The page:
Papaya, which originated from Central America, is now grown in tropical and sub-tropical regions around the world. Reaching up to 18 inches in length, the papaya tree is categorized as a large herb and its fruit has a similar texture to melons. Providing a wealth of nutritional and potential health benefits, papaya is a valuable addition to your healthy diet.
Papaya contains high levels of some important vitamins and minerals. One cup of papaya chunks, about 4.8 ounces, provides 2.5 grams of fiber, 29 milligrams of calcium, 30 milligrams of magnesium and 264 miligrams of potassium. The same serving size also contains 88 miligrams of vitamin C, 1,380 IUs of vitamin A and 3.8 micrograms of vitamin K. Additionally, papaya is an excellent source of antioxidants, such as carotenoids, flavonoids and anthocyanins. Red-fleshed papaya contains higher levels of the carotenoid beta-carotene, while lycopene, another member of the carotenoid family, is found in higher quantities in yellow-fleshed papayas.
Papaya is particularly high in a proteolytic enzyme called papain, which digests proteins and make papaya a good choice for breakfast or to stimulate digestion after a heavy meal. You can obtain papain by eating fresh papaya or by taking specially prepared papaya enzyme supplements. Though your body manufactures proteolytic enzymes, age can deplete your ability to produce sufficient enzymes. Papaya enzymes may reduce symptoms of indigestion, such as gas, abdominal discomfort and incomplete digestion or absorption of nutrients, according to New York University's Langone Medical Center.
Antifungal benefits of papaya seeds, which you can use to make healthy salad dressings and spreads, were demonstrated in a study published in the July 2011 issue of the "Indian Journal of Pharmaceutical Sciences." The test tube study revealed numerous compounds with antifungal effects against Aspergillus flavus, a common fungus that often infects grains and produces a carcinogenic toxin known as aflatoxin. In the study, Candida albicans, the causative organism in most yeast infections, was also inhibited by papaya seed extract.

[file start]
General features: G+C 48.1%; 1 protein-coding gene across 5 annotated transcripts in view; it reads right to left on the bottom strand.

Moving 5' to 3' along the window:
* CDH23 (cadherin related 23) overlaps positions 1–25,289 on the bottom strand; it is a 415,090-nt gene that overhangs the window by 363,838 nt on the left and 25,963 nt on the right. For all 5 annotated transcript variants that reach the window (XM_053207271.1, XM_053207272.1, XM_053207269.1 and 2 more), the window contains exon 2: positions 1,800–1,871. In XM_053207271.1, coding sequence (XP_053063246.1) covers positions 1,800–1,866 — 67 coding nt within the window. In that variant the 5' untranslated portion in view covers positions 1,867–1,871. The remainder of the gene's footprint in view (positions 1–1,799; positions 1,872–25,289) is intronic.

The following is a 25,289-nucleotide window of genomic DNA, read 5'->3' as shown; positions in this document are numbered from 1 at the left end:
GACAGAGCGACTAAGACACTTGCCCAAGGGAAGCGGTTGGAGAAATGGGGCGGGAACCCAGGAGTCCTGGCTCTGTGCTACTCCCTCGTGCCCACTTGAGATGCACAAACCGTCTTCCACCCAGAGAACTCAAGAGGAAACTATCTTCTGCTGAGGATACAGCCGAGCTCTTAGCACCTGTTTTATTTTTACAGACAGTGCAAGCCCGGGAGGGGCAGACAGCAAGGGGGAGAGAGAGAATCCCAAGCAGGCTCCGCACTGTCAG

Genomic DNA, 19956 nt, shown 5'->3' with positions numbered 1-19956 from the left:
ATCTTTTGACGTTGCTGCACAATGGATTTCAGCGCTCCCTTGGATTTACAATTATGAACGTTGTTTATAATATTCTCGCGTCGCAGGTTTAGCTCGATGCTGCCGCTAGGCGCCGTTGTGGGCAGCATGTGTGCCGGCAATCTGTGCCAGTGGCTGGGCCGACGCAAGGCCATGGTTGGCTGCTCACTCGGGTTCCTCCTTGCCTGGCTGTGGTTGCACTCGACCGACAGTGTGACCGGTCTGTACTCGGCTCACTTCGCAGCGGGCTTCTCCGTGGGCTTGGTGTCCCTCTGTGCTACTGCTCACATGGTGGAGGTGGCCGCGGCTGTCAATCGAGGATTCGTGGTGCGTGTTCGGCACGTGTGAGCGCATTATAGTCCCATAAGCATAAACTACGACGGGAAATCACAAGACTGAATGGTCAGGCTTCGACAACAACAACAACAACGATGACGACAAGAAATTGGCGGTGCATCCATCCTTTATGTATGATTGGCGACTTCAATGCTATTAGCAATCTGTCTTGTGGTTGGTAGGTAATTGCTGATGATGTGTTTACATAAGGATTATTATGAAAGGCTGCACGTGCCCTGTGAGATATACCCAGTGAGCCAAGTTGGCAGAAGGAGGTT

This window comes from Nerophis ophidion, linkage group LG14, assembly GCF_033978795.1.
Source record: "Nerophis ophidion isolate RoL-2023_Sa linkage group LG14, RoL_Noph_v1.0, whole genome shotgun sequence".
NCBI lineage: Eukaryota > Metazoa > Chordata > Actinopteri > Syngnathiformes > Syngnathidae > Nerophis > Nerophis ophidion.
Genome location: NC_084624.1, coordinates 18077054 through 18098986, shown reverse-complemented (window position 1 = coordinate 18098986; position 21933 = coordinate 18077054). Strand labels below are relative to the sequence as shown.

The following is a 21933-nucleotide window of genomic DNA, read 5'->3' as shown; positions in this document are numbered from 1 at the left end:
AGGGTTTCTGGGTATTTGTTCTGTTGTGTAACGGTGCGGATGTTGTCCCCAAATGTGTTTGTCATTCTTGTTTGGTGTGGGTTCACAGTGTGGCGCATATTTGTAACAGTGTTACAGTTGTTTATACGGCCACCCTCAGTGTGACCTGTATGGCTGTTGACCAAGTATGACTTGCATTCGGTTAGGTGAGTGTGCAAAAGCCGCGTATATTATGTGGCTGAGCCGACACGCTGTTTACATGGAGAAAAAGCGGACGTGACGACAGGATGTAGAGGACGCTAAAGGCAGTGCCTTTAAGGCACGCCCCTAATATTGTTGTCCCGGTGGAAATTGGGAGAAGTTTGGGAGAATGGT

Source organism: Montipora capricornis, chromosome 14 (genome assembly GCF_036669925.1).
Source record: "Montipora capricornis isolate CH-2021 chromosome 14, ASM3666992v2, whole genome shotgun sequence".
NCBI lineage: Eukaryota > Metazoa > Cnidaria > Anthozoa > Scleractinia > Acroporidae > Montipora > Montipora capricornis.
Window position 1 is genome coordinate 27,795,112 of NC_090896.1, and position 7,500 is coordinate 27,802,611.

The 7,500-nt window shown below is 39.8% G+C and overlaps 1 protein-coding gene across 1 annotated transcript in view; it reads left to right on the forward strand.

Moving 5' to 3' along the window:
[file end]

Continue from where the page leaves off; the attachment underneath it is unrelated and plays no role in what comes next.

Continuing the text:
Skin and Nerves
Green, unripe papaya contains high levels of papain, which can be applied to wounds to speed healing of burns, reduce inflammation and alleviate pain, according to ethnobotanist James Wong, author of the book "Grow Your Own Drugs: Easy Recipes for Natural Remedies and Beauty Fixes." Papaya skin demonstrated nerve-protective effects in a tissue culture study published in the October 2011 issue of the journal "Experimental Biology and Medicine." Antioxidants in papaya skin protected nerve cells from damaging effects of hydrogen peroxide. Researchers recommend papaya skin extract as a useful supplement for maintaining a healthy nervous system.
- USDA: Nutrient Data for Papayas, Raw
- New York University Langone Medical Center: Proteolytic Enzymes
- Indian Journal of Pharmaceutical Sciences: Phytochemical and antifungal profiles of the seeds of Carica Papaya L
- Experimental Biology and Medicine: Papaya Epicarp Extract Protects Against Hydrogen Peroxide-induced Oxidative Stress in Human Sh-Sy5y Neuronal Cells
- Grow Your Own Drugs: Easy Recipes for Natural Remedies and Beauty Fixes; James Wong
- Health-Promoting Properties of Fruits and Vegetables; Leon Terry
- Edible: An Illustrated Guide to the World's Food Plants; National Geographic
Tracey Roizman, DC is a writer and speaker on natural and preventive health care and a practicing chiropractor. She also holds a B.S. in nutritional biochemistry.